Could some of the missing mass in space be a smell..?

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Larry Monske

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Message 1379972 - Posted: 11 Jun 2013, 18:54:53 UTC

Astronauts on EVAs outside the space station their suits smells like smoke from a welders torch or burning metal. It clings to spacesuits. Now for receptors in your nose require a molicule .06 microns to activate the sensory receptor. Could free molecules in space account for missing mass in the universe. This smell has mass not alot but spread over the entiry of the universe could be very massive amount. The smell on the moon is different its smells like spent gunpowder. But in the vaccume of space I wouldnt expect anything such as a smell or free molecules that can sensed as a smell.
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Larry Monske

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Message 1387275 - Posted: 3 Jul 2013, 17:12:20 UTC - in response to Message 1379972.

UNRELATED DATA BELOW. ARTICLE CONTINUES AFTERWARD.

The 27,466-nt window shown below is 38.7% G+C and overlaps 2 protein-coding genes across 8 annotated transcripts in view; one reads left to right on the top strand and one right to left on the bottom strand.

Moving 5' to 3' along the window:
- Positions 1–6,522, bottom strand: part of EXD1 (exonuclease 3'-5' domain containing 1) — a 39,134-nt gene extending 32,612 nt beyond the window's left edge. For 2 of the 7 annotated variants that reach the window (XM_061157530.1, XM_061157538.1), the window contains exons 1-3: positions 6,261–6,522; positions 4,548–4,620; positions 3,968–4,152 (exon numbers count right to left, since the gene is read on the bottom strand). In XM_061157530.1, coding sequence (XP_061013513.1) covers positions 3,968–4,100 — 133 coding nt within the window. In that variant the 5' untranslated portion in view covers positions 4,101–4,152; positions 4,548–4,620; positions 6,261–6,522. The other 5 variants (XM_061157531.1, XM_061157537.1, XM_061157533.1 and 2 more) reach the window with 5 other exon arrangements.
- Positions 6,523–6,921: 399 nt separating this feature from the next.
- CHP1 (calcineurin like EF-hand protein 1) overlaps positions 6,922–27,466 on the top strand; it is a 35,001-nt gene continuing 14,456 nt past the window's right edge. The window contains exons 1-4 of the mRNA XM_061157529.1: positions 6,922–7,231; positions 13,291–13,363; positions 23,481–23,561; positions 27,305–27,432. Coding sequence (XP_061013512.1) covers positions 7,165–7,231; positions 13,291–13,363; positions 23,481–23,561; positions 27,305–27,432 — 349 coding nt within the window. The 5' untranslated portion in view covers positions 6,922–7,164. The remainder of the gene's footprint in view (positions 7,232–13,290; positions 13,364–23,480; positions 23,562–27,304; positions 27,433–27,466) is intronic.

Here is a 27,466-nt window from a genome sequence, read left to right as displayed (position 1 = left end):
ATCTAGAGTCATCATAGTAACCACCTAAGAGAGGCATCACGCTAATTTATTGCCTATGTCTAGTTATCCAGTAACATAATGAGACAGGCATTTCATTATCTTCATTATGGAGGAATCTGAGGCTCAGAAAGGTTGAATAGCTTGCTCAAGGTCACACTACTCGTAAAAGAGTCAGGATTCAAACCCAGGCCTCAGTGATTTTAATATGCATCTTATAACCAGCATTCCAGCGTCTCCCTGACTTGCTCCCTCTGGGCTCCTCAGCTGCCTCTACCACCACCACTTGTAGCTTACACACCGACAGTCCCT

This is a complete mystery, I would say smell has a volume,minute but still has mass but has to be a free molecule. To cling to a spacesuit in a vacuum where you wouldnt expect anything such as a smell. Ive asked this question to NASA folks the guys with the PHDs are baffled, must be swamp gas. Why is something as big as a molecule floating in a vacuum but it cling to spacesuits. The size has to be big as a minimum of .06 microns to trigger the receptor in your nose. This is a revlation of a sorts space smells, the moon smells like spent gunpowder. This also brings up why would these molecules be unaffected by gravity in near earth orbit. Strange it didnt get anyones attention but this has been known since Gemini EVAs. I wouldve figured alot of the techies on the sight would have some input.
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Message 1387353 - Posted: 3 Jul 2013, 19:41:55 UTC

smell doesn't exist in space. it exists in our noses. We cannot smell anything in space but when you have molecules, and there are a lot of molecules in space, attaching themselves to a spacesuit. bringing the spacesuit inside a spaceship or module where there is actual atmosphere and air that can transfer those molecules that smell to ones nose.

Please understand that not everything has an aroma. However, the molecules that astronauts space suits are collection do apparently have some molecules that have an aroma.
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Message 1387381 - Posted: 3 Jul 2013, 20:16:35 UTC - in response to Message 1379972.